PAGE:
Armed with these insights, we can put on our game designer’s hat and begin to build up a new way of thinking about what precisely we are doing when design digital interactive systems. I’d like to make two points: the first is that we often feel alienated from experiences when there is a disconnect between the apparent causal structure of those experiences and their actual evolution in time. A good example of this is those old physical racing toys you sometimes still see: a steering wheel controls (by virtue of a connected lever) a plastic car while the image of a road, with obstacles, printed on a loop of paper, is scrolled through a viewing window. The player is expected to avoid collision with these obstacles by virtue of their own understanding of the implied relationship between the objects: cars crash when they strike things like trees or other cars. We quickly grow tired of these sorts of games, not just because we are expected to enforce the rules ourselves (which is also true of games like Chess) but because the causal relationships they do embody are trivial compared to (and distant from) the causal relationships they appear to embody.
The point is that, if we want to engage players, we should provide simulations of causal relationships which are meaningful and we should avoid both acausal elements (like pure randomness) and discrepancies between depictions and causality. If the presentation of our game suggests, by reference to physical processes with which we are all familiar, that a particular causal relationship is in force in our simulation, then we ought to make that relationship present or we should eliminate the appearance of that relationship from the presentation.
Canny readers will probably recognize that this goes against philosophies like “juice it or lose it,” which seem to suggest that the experience of play is actually enhanced by the intense elaboration of the appearance of our game elements. A more nuanced position can be developed, however: we can and ought to feel free to elaborate on the image our interactive system presents precisely in those ways which underline the causal relationships which our system embodies. When a ball strikes a wall, its probably good to indicate that with sound, dust particles, a shaking screen. On the other hand, if we do elaborate 3d modelling of rocks falling down a mountain, but they don’t interact with our player’s avatar, then we’ve introduced the appearance of a relationship that our system fails to deliver on.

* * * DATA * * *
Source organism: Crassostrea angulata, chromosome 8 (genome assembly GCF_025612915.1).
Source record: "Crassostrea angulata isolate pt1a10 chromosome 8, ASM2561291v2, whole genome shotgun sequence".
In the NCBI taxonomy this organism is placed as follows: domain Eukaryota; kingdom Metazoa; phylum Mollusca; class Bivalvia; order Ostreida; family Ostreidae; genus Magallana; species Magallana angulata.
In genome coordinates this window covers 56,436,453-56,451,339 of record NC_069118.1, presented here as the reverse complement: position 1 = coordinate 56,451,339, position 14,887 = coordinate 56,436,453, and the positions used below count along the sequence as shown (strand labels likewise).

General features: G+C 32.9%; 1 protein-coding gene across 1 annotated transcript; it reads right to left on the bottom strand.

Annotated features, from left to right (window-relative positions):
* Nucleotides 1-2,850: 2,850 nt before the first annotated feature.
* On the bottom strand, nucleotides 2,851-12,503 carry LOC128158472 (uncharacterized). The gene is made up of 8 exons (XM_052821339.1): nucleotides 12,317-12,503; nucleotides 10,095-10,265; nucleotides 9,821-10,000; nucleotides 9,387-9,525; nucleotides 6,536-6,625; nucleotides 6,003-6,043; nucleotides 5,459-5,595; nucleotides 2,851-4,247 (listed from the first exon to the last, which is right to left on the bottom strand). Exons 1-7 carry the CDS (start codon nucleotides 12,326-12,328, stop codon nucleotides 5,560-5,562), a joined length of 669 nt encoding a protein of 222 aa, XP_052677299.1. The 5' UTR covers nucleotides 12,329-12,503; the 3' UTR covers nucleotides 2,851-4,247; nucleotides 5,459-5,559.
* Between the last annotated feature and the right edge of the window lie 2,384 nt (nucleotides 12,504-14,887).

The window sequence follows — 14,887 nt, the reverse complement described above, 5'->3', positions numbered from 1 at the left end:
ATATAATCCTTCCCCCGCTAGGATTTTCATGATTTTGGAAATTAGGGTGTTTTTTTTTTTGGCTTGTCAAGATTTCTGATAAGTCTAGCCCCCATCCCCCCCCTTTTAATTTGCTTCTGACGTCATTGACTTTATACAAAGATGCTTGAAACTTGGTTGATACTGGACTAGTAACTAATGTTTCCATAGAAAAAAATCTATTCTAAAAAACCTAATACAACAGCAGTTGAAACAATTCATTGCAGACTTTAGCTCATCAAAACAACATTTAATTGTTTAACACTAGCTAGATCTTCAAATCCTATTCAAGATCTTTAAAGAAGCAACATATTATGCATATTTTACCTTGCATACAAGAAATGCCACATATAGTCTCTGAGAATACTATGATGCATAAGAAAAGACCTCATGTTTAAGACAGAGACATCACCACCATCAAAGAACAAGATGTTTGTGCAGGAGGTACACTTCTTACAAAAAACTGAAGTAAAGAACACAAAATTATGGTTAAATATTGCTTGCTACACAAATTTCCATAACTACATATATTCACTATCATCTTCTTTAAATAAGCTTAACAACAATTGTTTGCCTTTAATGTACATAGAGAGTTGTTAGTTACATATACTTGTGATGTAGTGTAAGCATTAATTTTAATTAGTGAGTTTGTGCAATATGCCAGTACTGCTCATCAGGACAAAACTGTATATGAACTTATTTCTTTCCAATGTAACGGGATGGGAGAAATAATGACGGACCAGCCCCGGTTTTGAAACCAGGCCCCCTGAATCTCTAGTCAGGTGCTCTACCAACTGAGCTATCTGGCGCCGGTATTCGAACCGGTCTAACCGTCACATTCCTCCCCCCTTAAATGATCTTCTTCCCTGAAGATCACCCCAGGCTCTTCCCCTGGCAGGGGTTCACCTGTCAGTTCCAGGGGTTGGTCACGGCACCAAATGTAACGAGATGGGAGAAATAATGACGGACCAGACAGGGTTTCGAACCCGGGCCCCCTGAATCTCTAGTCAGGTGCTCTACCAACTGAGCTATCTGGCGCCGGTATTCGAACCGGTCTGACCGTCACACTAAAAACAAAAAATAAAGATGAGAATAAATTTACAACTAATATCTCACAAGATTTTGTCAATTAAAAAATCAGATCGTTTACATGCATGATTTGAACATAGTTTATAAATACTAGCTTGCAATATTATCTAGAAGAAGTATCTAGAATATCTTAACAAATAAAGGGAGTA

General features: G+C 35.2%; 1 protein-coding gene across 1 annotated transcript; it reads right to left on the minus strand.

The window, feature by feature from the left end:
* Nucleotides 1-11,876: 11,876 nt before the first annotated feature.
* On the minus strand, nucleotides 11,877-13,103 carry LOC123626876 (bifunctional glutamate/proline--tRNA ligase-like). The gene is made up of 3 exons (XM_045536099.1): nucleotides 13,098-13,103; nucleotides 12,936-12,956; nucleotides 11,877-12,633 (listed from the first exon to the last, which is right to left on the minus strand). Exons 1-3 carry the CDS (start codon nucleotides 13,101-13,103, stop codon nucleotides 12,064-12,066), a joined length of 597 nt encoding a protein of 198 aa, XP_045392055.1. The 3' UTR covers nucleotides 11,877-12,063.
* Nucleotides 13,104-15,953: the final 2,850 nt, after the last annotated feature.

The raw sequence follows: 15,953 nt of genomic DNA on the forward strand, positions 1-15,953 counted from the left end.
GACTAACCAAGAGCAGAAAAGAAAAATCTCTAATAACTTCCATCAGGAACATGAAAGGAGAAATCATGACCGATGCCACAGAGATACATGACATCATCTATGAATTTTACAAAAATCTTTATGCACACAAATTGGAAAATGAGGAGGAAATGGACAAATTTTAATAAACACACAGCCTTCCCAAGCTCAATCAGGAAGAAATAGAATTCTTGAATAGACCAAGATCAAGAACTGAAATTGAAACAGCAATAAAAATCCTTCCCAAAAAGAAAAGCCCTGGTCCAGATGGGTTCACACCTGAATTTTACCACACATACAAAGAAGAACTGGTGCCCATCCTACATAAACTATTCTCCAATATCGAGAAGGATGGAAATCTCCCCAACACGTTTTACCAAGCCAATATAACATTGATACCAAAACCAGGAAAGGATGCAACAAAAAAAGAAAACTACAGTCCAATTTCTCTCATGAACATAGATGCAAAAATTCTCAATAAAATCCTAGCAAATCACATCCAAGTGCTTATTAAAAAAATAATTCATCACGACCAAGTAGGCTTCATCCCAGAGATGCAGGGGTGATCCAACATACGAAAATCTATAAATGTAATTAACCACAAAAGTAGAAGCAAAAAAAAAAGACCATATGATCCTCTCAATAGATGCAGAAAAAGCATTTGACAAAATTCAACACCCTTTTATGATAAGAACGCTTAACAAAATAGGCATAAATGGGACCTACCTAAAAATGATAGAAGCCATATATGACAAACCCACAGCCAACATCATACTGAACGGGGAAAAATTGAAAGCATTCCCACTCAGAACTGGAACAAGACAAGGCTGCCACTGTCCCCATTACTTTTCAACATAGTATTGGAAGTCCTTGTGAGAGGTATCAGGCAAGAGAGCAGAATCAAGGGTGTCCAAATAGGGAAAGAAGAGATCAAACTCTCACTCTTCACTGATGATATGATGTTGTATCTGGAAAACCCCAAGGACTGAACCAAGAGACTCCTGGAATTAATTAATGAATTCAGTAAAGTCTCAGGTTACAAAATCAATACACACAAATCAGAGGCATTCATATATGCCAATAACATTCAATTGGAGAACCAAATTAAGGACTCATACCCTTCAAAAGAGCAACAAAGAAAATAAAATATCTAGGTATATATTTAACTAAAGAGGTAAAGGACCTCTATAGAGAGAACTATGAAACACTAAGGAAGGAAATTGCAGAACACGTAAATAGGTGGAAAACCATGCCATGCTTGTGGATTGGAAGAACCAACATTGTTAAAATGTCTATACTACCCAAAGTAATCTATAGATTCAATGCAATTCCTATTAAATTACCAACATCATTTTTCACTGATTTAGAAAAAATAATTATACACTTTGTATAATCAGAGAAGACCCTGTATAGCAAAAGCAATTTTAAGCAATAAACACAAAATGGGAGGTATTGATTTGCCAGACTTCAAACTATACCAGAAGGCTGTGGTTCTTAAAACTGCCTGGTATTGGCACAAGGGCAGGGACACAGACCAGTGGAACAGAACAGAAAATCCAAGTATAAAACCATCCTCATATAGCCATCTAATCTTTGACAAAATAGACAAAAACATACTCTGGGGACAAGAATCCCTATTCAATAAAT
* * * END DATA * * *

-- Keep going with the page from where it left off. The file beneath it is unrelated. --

None of this is to say that such appearances might not lead to more saleable products or that they might not provide pleasure to players. That leads me to my second, moral, point. We, as game designers, ought to respect our players by giving them interactive systems which communicate clearly about the relationships they embody for exactly the same reasons that we ought to communicate honestly in real life or in any other art form.
This isn’t to say that our simulations have to correspond to reality or be as realistic as possible. On the contrary, if we wish to explore systems which deviate from reality with our players, we must take even greater care to harmonize the representation of those systems with their underlying structure. We might dazzle players for awhile with elaborate audiovisuals, but unless those operate in concert with the causal structure of our games, we’ll almost certainly have wasted their time (or, at the very least, missed an opportunity to provide real interactive value.)